Ninety-two participants from 16 different nations and 23 lecturers from 12 different nations gathered for two very intense and interesting weeks of science, social events and outdoor activities. The main focus of the scientific programme was on sea ice physics, mechanics and dynamics, but it also included marine ice fauna biology, biogeochemical processes, remote sensing and paleo-oceanography. A total of 66 hours of lectures were given, with two additional poster sessions where most participants presented their work. Outside the university, a busy social programme allowed the participants and lecturers to get to know each other and to talk about the latest in sea-ice research.
This was the third time in history that a sea-ice summer school was organized, following similar events in Italy in 1981 and Finland in 1994. The aim was to gather the world's foremost experts in the field today, to educate tomorrow's sea-ice experts and to inspire and stimulate networking and cooperation within the sea-ice research community. A text book based on the lectures given at the summer school is being planned.
The idea of arranging the summer school came up in 2004. Two former UNIS students, Dirk Notz and Karolina Widell, sat one evening in Longyearbyen after fieldwork and realized that they did not really know very much about sea ice. Though considered to be of great  mportance in climate, sea ice is poorly represented in global climate models and many aspects of it remain to be investigated. So why not gather experts and students in Svalbard and just talk about sea ice and global climate change for a while? The idea was born and it was clear from the start that the ideal place for such a summer school would be UNIS.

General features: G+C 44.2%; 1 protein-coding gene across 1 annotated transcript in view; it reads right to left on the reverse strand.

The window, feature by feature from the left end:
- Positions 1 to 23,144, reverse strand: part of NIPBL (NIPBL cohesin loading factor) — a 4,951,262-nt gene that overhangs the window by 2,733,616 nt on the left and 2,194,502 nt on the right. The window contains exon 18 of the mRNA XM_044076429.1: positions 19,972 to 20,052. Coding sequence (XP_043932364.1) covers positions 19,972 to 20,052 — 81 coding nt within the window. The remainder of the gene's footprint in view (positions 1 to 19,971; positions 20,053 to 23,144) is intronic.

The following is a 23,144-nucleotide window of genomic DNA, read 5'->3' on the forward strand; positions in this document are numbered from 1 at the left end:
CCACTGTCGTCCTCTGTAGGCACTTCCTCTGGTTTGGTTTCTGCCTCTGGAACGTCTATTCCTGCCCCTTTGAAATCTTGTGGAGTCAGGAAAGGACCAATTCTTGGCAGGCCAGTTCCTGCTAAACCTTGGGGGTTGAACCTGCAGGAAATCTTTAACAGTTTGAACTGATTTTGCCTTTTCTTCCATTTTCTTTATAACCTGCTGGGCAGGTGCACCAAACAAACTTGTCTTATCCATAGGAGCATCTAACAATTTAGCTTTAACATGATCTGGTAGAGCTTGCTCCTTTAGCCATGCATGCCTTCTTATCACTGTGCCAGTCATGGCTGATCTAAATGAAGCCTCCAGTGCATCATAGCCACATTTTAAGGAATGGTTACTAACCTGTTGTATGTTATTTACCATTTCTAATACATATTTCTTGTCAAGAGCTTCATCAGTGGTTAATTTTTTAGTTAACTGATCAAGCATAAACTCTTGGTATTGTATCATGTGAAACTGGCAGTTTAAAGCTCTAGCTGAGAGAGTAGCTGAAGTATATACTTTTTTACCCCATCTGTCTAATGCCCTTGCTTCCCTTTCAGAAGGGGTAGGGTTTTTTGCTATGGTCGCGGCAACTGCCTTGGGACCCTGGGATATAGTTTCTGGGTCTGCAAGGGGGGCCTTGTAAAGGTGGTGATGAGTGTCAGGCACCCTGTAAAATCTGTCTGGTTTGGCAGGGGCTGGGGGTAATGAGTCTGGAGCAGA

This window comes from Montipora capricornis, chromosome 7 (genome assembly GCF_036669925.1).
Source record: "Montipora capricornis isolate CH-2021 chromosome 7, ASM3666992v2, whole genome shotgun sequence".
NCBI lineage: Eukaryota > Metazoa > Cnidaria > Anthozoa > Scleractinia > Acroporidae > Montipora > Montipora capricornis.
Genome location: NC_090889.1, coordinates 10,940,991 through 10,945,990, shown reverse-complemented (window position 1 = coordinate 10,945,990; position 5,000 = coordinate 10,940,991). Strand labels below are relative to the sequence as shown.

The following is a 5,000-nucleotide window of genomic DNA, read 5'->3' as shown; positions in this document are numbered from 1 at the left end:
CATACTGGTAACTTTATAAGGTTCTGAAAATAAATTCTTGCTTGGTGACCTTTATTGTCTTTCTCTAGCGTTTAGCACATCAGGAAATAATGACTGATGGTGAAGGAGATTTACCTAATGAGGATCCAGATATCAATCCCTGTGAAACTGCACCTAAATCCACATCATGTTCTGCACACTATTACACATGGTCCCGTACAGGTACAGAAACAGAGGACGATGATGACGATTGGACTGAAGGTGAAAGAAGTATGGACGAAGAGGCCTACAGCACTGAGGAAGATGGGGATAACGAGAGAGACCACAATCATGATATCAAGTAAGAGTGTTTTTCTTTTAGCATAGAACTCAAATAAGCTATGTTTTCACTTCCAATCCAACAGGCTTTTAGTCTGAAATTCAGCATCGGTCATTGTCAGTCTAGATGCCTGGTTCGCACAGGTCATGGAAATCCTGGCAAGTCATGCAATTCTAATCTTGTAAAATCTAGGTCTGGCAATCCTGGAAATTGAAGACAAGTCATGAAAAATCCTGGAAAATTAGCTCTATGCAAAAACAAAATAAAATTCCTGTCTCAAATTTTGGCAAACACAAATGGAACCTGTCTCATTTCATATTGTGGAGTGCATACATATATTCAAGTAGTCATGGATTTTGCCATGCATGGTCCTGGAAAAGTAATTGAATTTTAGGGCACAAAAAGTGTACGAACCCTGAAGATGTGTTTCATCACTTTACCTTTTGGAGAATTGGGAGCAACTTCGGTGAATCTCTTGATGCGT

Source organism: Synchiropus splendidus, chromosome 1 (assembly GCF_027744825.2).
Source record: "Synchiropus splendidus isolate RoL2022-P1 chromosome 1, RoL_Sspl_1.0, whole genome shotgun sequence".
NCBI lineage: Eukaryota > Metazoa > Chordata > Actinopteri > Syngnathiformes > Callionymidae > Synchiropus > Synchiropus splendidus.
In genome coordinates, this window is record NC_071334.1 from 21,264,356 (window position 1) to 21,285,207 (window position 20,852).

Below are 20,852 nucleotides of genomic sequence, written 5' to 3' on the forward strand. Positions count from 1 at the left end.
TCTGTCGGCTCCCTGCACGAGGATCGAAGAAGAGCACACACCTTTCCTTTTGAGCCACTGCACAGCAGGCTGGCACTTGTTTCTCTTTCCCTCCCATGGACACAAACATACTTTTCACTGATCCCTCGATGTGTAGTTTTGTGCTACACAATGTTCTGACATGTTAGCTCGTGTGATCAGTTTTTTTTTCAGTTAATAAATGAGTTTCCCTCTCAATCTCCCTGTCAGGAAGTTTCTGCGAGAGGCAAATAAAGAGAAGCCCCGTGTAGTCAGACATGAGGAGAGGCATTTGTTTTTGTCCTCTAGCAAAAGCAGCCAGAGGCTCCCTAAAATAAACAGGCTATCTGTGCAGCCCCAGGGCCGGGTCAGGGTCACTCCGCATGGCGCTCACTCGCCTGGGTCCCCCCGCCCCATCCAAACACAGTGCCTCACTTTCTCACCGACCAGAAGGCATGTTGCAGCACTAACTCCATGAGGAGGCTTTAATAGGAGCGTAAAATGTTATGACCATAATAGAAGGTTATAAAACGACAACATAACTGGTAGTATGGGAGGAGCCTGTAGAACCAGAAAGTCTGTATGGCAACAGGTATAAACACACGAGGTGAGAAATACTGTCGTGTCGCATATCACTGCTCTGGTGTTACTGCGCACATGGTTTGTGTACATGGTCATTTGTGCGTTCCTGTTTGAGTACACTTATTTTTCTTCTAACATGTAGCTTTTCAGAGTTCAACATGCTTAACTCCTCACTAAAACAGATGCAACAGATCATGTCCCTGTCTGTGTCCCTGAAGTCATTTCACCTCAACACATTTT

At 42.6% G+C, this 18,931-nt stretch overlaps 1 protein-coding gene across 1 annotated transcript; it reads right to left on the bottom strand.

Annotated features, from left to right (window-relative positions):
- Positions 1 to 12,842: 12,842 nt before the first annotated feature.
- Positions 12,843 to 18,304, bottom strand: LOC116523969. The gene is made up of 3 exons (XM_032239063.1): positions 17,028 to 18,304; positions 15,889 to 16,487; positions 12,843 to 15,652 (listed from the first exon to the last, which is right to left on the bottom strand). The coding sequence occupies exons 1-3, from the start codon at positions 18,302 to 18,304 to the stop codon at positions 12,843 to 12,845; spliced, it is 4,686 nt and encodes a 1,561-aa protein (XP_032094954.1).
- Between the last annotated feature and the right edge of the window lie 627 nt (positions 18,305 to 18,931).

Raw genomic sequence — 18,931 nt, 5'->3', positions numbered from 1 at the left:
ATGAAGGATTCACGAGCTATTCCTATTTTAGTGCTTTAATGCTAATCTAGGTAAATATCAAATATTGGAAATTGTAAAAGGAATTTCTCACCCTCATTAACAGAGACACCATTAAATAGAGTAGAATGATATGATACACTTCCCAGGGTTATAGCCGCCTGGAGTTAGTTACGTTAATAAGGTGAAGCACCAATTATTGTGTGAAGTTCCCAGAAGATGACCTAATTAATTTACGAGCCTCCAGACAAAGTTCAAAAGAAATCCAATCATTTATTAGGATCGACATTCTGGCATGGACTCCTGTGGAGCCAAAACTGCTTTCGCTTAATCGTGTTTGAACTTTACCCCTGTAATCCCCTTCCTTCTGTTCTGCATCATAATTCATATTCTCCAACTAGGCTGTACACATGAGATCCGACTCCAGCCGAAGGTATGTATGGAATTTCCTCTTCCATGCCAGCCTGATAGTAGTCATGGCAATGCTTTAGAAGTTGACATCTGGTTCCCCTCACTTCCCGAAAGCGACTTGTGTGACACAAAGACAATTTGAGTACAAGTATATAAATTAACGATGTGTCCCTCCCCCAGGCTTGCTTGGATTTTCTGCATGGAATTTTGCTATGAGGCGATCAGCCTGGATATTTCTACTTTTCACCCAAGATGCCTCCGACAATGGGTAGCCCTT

There was an overwhelming response both from the invited speakers and from students who were interested in attending: more than 170 student applications were received before the application deadline. The positive and enthusiastic attitude prevailed throughout the two weeks with activities every day. The poster sessions continued until nearly midnight after long days of lectures. It seemed that the midnight sun, good weather and stimulating exchange kept the energy level high among all present, hopefully with a lasting effect on the coming years of sea ice research. It is planned that the summer-school website will become one of the central sources of sea-ice-related information, which also will provide a platform for students and scientists alike to keep the spirit of the summer school alive for years to come.
The International Sea-Ice Summer School was made possible by funding from the EU research project DAMOCLES, The Norwegian research Council through two IPY projects, iAOOS Norway and BIAC. In addition the summer school has received funding from the Nordic Council of Ministers and both Norwegian and international research institutions.